The poster detailed my MSc paper which found that a large proportion of the variance of poor mental health and well-being could be explained by exposure to minority stress, and parts of my first study of my Ph.D.—a qualitative investigation into autistic community connectedness. A conference delegate asked, “why did you do this research?.” I disclosed being autistic, and pointed to the clear need for the research and the delegate’s response was “oh… are your supervisors? I just worry that you might be biased in, like… you know… this research?.” In that moment I recalled reading all the accounts that I detailed above—all these “objective” accounts of my sub-humanness. I asked the delegate what they meant, and they explained further that they are not necessarily sure that an autistic person would be best placed to talk about autism, but that it should be fine as long as I have non-autistic research supervisors checking over my work, to make sure that I am being “fair,” and “equal” in my representation of autistic people. I was discounted again.

Frontiers | Academic, Activist, or Advocate? Angry, Entangled, and Emerging: A Critical Reflection on Autism Knowledge Production

Haraway’s “marked bodies” reminds us of “spoiled identities” and the masking required to fit into “cultural systems that prioritize people who have, or to a lesser extent closely emulate, these traits.”

With a pathologized status comes the experience of stigma, dehumanization, and marginalization. Stigma refers to the possession of an attribute that marks persons as disgraced or ‘‘discreditable,’’ marking their identity as ‘‘spoiled.’’ Stigmatized persons may attempt to conceal these spoiled aspects of their identity from others, attempting to ‘‘pass’’ as normal. Investigation of ‘‘passing’’ and ‘‘concealment’’ has been explored in depth in other stigmatized populations; however, the application of stigma in autism research is a relatively new endeavor. Stigma impacts both on how an individual is viewed and treated by others and how that treatment is internalized and interacts with one’s identity.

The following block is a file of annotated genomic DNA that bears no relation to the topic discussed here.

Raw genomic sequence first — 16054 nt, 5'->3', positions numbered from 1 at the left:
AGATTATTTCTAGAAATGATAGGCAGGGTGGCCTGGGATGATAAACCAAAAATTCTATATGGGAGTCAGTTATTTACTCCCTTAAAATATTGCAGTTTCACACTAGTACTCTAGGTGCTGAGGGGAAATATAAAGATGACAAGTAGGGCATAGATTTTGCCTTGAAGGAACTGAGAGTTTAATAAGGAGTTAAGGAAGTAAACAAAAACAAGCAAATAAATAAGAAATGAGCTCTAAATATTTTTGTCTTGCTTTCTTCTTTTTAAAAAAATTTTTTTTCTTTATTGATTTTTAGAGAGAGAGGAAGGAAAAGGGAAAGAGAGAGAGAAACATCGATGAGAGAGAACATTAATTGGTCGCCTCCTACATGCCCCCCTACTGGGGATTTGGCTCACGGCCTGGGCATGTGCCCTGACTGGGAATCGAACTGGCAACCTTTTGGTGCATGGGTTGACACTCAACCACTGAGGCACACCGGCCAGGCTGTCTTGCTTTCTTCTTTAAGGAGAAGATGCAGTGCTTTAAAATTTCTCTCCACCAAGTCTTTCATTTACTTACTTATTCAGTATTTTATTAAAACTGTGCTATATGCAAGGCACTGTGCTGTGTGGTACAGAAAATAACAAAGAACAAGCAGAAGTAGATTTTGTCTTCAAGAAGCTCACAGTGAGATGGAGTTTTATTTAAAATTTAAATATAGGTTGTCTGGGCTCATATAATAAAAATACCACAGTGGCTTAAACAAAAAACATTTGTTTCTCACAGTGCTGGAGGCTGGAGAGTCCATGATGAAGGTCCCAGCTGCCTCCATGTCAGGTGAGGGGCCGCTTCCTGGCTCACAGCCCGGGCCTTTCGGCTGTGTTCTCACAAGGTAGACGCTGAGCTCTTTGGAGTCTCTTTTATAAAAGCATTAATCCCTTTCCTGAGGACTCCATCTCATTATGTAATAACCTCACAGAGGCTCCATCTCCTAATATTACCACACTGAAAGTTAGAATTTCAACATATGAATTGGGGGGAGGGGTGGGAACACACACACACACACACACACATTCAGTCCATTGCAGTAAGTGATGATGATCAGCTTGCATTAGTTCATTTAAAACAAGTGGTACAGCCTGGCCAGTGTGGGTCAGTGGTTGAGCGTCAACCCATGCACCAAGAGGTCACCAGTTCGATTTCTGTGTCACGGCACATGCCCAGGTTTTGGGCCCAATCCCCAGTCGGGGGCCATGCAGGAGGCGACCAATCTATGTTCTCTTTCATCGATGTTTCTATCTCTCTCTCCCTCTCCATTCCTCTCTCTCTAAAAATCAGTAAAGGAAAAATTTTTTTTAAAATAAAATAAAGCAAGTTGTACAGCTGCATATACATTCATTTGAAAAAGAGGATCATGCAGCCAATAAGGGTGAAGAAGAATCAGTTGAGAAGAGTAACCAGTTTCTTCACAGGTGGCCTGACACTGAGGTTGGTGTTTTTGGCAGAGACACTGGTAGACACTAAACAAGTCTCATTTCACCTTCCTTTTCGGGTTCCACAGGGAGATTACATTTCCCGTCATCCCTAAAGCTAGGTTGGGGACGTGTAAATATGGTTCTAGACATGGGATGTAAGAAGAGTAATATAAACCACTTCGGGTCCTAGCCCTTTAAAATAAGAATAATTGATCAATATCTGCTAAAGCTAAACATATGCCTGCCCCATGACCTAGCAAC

A Conceptual Analysis of Autistic Masking: Understanding the Narrative of Stigma and the Illusion of Choice

Those “who can not or will not perform these identities” are marginalized, and those who can are exhausted. Those who attempt to advocate for themselves are discredited by the conquering gaze.

Meritocracy is a myth.

Masking for a false meritocracy is exhausting.

The “objectivity as neutral” conceit of the “conquering gaze from nowhere” leads to discrediting marginalized people and, in turn, to some “bloody regressive politics”, as we saw with New Atheism.

From my perspective, though, the deepest of the rifts was the emerging anti-feminist wing and the active neglect of social justice issues.

I realized it’s destination was where it is now: a shambles of alt-right memes and dishonest hucksters mangling science to promote racism, sexism, and bloody regressive politics.

The train wreck that was the New Atheism

Science’s eye for detail, buttressed by philosophy’s broad view, makes for a kind of alembic, an antidote to both. This intellectual electrum cuts the cloying taste of idealist and propositional philosophy with the sharp nectar of fact yet softens the edges of a technoscience that has arguably lost both its moral and its epistemological compass, the result in part of its being funded by governments and corporations whose relationship to the search for truth and its open dissemination can be considered problematic at best.